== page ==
What Is a Throuple? Here's How Sex Experts Explain It

Three is the magic number.

Three isn't always a crowd—especially as more people explore the concept of a throuple, aka a three-way "couple."

"A throuple is a relationship that includes three people; rather than a couple (2 people), there is a third person in the mix," Gigi Engle, a certified clinical sexologist based in London and author of All The F*cking Mistakes, tells Health. It may seem simple to understand, but there's a lot more to forming a throuple and navigating a three-person sexual or romantic relationship than you might think. Here are what sex experts have to say about it.

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What is a throuple?

Holly Richmond, PhD, a sex therapist in New York City, tells Health that a throuple is defined as three individuals who are in a committed relationship with one another. In general, two people will be closer, while the third person will be a continual presence in the relationship. "Typically, if we're talking about throuples, that would be under the banner polyamory," Richmond says. "But every [throuple] defines this differently for themselves." (Polyamory is an umbrella term for any non-monogamous relationship that involves more than one partner.)

There's no one way to be a throuple, because everyone has their own ideas around how they'd like a three-person relationship to work. Some throuples are part of a closed triad, where all three people continuously see one another and don't date outside of the triad. Meanwhile, an open triad serves as a primary relationship with all three seeing other people as well, explains Engle.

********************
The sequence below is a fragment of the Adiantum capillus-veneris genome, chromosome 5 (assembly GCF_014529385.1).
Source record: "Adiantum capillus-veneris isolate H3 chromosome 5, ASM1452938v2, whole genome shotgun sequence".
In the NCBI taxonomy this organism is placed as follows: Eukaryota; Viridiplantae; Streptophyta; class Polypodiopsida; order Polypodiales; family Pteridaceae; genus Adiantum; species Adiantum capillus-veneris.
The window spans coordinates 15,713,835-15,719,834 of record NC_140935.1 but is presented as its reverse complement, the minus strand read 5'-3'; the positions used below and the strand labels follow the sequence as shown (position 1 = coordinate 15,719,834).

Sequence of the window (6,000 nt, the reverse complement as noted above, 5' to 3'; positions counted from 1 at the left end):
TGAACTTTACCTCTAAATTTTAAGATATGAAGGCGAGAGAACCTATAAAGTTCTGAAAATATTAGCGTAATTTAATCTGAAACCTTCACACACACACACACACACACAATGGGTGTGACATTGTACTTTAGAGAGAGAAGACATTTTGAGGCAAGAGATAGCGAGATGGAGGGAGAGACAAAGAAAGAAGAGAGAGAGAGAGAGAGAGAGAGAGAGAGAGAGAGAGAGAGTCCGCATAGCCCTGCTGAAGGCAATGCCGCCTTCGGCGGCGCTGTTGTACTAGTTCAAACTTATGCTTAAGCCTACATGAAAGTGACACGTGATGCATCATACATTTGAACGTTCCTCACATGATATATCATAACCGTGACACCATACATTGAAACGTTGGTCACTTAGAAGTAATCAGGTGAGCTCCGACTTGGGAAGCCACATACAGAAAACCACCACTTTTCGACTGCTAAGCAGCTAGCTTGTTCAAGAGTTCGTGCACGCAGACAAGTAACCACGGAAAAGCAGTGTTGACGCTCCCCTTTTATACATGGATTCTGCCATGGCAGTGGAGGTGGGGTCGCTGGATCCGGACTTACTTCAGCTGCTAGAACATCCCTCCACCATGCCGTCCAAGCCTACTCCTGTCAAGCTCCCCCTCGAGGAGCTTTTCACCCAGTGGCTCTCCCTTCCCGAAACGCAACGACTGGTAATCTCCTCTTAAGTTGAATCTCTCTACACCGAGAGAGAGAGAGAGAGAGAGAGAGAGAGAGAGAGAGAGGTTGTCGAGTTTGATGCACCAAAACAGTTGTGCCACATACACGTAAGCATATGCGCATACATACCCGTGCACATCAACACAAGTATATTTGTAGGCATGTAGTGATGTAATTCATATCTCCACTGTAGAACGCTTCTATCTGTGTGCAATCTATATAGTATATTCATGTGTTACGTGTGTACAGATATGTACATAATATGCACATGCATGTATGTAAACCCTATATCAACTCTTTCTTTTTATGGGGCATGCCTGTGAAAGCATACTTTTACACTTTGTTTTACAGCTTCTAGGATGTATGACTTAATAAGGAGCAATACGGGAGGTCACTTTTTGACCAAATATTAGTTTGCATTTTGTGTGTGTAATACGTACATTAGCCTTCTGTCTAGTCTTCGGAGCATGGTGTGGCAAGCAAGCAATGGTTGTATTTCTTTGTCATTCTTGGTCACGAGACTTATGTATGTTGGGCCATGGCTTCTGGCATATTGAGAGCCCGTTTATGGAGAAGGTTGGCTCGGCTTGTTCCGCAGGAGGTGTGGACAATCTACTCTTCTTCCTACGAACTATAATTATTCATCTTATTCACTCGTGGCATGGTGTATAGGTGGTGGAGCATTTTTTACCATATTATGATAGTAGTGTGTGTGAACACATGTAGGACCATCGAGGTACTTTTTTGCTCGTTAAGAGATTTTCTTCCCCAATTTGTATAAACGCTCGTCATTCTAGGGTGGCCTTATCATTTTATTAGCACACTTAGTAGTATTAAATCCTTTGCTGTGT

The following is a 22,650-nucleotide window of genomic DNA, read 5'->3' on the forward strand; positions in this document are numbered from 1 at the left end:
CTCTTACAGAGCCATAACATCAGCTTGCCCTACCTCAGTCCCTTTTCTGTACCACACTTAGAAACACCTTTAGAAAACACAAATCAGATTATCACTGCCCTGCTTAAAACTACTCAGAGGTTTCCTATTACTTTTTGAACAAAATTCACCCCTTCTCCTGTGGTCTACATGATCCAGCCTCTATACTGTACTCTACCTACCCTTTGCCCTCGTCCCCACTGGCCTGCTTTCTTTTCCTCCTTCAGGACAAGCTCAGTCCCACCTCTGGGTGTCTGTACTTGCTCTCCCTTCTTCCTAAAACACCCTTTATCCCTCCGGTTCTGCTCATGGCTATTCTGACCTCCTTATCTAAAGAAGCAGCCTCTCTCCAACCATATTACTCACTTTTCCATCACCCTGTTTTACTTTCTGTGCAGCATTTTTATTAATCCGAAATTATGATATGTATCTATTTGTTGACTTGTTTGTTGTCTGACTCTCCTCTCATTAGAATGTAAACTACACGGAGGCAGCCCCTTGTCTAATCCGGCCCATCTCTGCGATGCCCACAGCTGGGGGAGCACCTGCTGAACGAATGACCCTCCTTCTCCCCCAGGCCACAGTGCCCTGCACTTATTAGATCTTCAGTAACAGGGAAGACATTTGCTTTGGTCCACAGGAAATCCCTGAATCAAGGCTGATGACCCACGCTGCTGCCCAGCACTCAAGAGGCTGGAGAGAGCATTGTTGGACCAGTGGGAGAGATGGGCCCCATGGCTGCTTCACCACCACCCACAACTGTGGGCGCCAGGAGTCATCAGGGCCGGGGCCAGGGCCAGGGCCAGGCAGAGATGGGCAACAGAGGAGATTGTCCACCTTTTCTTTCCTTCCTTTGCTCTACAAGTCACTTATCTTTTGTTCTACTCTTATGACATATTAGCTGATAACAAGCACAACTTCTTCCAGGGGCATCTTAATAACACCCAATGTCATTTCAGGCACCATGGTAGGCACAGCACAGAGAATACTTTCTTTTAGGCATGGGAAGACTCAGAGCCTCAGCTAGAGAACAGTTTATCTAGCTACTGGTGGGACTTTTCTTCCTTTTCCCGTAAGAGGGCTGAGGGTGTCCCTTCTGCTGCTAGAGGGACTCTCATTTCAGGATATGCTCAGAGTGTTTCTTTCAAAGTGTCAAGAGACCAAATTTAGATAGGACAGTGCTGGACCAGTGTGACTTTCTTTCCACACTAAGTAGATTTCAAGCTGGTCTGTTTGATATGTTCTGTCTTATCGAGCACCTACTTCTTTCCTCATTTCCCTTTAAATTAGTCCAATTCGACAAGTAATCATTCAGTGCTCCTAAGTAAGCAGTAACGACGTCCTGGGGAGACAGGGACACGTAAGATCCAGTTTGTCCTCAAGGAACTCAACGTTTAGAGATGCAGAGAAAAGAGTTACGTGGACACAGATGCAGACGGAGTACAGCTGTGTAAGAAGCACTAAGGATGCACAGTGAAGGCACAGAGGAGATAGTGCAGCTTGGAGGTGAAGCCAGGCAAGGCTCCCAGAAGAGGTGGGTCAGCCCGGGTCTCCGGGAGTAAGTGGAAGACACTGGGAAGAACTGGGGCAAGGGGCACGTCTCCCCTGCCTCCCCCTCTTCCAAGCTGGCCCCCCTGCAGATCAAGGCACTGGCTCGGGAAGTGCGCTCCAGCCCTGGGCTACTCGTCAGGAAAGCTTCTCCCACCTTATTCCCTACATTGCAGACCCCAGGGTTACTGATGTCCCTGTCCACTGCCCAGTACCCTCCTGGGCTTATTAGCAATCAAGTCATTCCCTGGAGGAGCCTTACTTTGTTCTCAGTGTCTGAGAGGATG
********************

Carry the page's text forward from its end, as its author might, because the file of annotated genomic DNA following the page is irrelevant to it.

Throuple vs. open relationship

Is a throuple the same as an open relationship or open marriage? Not quite. "In most cases, a throuple is a three-way relationship with three distinct people, whereas an open marriage consists of a primary couple who practice non-monogamy with other people," Engle says. "A throuple usually (but not always) consists of a romantic relationship between the three people, and an open marriage is often sexual relationships outside of the couple."

How does a throuple work?

The language and parameters around non-monogamous relationships are deeply personal and constantly evolving. "A huge factor in all non-monogamous and poly relationships is communication," Engle explains. "You need to be sure everyone is enjoying themselves, ironing out kinks, mediating arguments, and managing multiple relationships."

Adds Richmond: "There are a lot of different models for this sort of relationship, but ultimately it involves all three people being accepting and involved in the relationship." In other words, all three people have to consent to a throuple arrangement.

Regardless of how you practice being in a throuple (or any type of relationship, really), the most important part is your happiness. "When you're someone who has a ton of love to give and loves being in love, what could be better than being in love with two people at once and everyone being so happy about it?" asks Engle. "There is the potential for exponential joy."

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